Germany is among a number of EU countries which have freed up valuable spectrum in the 2.6HGz and 800MHz bands for other uses, including mobile broadband. Provision was made in the government’s 2009 National Broadband Strategy (including a recent update – Deutschland Digital 2015) to allow the 800MHz band to be used for mobile broadband access in sparsely populated areas, and so support the target for nationwide availability of at least 1Mb/s services by mid-2011 and 75% coverage of 50Mb/s services by 2014. Indeed licensees are committed to addressing broadband ‘white spots’ as part of their licence conditions. T-Mobile, O2 and Vodafone are required to provide 90% population coverage with LTE in rural areas before they can proceed with extending their networks to more populated areas (spectrum in the 1.8GHz, 2GHz, and 2.6GHz bands do not have such coverage obligations, principally due to their less advantageous propagation characteristics). Only one operator must meet this obligation in a specified area, and MNOs are free to decide among themselves their areas of deployment. It is thus likely that the country will thus be carved up by the three to avoid network infrastructure duplication: indeed the three licensees expected to begin co-operating on rolling out a joint LTE network less populated areas by the end of 2010.
At the May 2010 auction, O2, Vodafone and T-Mobile each won two paired 5MHz blocks in the 800MHz band, while E-Plus failed to win (though it secured up spectrum in other bands: 20MHz of 1.8GHz, for GSM/GPRS/UMTS/HSPA, 19.8MHz of 2GHz, for 3G/UMTS/HSPA/LTE, and 30MHz of 2.6GHz, for LTE/Wimax). Since the licensees did not decide on the block allocation among themselves, the process was decided by the regulator in September 2010: O2 was given the first lower blocks, Vodafone the two middle blocks, and T-Mobile the upper blocks. Licenses are for 15 years (to December 2015)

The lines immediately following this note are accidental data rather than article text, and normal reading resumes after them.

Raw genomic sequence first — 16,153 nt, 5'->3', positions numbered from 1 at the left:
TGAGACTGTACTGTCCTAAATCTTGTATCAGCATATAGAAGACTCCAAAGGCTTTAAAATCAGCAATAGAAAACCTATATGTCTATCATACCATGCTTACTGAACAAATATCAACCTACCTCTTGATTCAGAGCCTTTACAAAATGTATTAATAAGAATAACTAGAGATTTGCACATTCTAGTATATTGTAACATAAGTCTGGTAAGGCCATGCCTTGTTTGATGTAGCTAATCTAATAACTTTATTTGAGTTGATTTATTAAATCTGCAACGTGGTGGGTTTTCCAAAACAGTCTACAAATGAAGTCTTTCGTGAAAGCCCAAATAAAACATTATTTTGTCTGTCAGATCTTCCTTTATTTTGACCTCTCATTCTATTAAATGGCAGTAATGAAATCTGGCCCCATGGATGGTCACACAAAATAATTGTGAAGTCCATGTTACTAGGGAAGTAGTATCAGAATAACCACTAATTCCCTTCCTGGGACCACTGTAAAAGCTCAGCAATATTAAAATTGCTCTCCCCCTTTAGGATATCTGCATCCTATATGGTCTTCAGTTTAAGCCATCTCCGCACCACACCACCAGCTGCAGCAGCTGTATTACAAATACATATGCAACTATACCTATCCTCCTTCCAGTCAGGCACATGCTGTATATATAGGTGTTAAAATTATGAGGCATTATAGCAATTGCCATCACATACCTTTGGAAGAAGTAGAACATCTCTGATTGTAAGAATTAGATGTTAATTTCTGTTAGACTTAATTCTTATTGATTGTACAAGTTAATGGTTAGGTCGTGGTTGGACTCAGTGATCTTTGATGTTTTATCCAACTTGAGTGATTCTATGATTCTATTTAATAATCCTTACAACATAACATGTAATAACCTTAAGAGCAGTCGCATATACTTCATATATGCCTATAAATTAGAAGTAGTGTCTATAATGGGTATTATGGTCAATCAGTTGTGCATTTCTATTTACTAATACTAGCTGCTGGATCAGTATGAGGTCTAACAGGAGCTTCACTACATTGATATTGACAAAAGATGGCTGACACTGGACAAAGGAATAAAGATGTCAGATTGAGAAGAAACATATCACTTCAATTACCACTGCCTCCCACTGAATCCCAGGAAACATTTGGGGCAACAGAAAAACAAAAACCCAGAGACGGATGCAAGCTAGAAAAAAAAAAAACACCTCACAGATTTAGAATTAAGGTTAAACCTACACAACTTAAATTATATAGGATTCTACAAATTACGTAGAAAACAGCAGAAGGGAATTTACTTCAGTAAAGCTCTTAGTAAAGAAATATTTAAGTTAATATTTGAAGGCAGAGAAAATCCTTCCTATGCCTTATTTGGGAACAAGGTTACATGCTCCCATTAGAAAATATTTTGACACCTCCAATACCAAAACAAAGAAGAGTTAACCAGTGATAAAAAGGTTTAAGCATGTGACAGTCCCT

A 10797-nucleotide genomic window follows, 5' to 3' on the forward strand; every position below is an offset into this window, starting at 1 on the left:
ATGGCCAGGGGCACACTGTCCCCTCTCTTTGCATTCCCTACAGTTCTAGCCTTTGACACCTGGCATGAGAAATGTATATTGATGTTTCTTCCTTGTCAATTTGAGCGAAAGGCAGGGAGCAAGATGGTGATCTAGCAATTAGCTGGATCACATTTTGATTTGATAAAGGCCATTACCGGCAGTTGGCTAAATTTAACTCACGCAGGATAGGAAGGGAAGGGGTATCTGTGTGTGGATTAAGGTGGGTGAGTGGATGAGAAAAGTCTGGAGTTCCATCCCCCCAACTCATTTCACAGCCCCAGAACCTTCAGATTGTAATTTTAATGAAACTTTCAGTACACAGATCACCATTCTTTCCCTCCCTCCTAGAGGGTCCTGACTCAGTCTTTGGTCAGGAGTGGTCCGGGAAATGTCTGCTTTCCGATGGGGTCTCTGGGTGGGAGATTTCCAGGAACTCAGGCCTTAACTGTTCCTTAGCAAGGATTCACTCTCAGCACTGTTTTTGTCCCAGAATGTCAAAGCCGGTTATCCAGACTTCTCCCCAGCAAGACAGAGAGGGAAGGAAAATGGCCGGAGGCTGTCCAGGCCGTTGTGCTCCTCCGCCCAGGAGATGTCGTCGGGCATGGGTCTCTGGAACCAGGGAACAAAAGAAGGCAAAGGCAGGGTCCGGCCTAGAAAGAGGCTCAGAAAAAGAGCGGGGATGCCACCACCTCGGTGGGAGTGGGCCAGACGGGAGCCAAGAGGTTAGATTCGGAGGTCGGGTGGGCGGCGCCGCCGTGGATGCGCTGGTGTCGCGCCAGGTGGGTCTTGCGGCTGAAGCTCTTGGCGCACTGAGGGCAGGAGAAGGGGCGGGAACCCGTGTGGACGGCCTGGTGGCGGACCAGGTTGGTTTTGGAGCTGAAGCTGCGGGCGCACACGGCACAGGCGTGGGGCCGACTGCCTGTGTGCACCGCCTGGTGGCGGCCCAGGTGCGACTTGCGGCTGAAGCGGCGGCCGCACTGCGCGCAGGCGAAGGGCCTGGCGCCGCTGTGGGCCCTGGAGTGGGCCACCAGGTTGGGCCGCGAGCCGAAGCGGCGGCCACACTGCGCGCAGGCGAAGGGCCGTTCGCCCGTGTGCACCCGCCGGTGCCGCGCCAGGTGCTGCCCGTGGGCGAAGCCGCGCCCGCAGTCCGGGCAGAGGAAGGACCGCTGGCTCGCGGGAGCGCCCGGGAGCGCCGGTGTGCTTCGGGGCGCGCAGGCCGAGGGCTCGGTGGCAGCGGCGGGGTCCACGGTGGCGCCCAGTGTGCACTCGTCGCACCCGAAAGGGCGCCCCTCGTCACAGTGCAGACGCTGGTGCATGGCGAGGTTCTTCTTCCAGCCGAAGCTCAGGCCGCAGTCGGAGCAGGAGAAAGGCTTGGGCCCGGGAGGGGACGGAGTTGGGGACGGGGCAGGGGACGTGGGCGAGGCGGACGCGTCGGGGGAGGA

A number of LTE trials were undertaken in both the 2.6GHz and 800MHz bands before the auction of these frequencies. Further developments have come swiftly following the allocation of licences: T-Mobile has committed itself to launch commercial LTE services by the end of 2010 in the 800MHz band (with equipment from NSN), and aimed to serve up to 1,000 locations. O2 announced similar plans to deploy an LTE network in rural areas of Germany using the 800MHz band, with a wider scale commercial deployment to follow in up to 1,500 locations during 2011. For its four urban LTE networks (in Munich, Halle, Teutschenthal and Ebersberg) O2 will operate in the 2.6GHz band to provide up to 100Mb/s. Its chosen equipment vendors are Huawei and NSN.
Vodafone launched an LTE service in Heiligendamm in late 2010, the first of 1,500 areas scheduled to be covered by March 2011 (technology partners are Huawei and Ericsson). The service is under the ‘LTE Zuhause’ banner, providing data at up to 70Mb/s, though mobile broadband in rural areas may only reach 3Mb/s to 5Mb/s.
As for E-Plus, failing to secure 800MHs spectrum means that it will face difficulties deploying mobile broadband in rural areas, or improve coverage within buildings (a key benefit of lower spectrum). To address these shortcomings E-Plus may rely on the regulator restructuring 900MHz spectrum when it comes up for auction again in 2016.
Overall, the LTE-based offers are expensive by the standards of DSL, but where no DSL is available the LTE option is a considerable improvement on satellite-based broadband alternatives, even those the next generation satellites are capable of 5-10 Mb/s data rates.
For more information on Germany’s broadband and mobile markets, see the separate reports:
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